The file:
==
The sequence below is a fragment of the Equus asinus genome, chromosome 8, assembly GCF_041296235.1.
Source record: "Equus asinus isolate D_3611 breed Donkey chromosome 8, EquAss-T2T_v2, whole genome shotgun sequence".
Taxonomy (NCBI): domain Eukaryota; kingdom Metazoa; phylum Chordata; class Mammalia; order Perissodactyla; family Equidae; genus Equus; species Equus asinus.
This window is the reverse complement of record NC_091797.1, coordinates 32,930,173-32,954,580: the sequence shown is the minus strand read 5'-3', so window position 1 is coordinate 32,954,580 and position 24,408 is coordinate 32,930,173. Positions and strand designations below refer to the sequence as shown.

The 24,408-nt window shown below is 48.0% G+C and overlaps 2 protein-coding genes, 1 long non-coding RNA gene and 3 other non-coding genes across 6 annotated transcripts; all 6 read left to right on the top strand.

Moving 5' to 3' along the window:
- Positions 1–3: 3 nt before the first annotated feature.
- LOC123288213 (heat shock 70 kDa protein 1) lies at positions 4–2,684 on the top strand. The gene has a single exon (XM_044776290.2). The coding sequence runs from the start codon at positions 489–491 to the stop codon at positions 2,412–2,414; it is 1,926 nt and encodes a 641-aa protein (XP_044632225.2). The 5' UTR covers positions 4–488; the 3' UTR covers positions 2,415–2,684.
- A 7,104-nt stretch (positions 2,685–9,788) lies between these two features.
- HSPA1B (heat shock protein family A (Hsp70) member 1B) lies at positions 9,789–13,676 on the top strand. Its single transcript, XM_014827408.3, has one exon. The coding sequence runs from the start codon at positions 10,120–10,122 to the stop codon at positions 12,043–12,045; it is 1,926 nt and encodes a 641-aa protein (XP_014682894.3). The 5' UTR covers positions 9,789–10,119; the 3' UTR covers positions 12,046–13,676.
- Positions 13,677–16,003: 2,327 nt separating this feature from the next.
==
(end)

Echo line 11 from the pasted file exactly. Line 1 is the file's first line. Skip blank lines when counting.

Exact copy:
- Positions 13,677–16,003: 2,327 nt separating this feature from the next.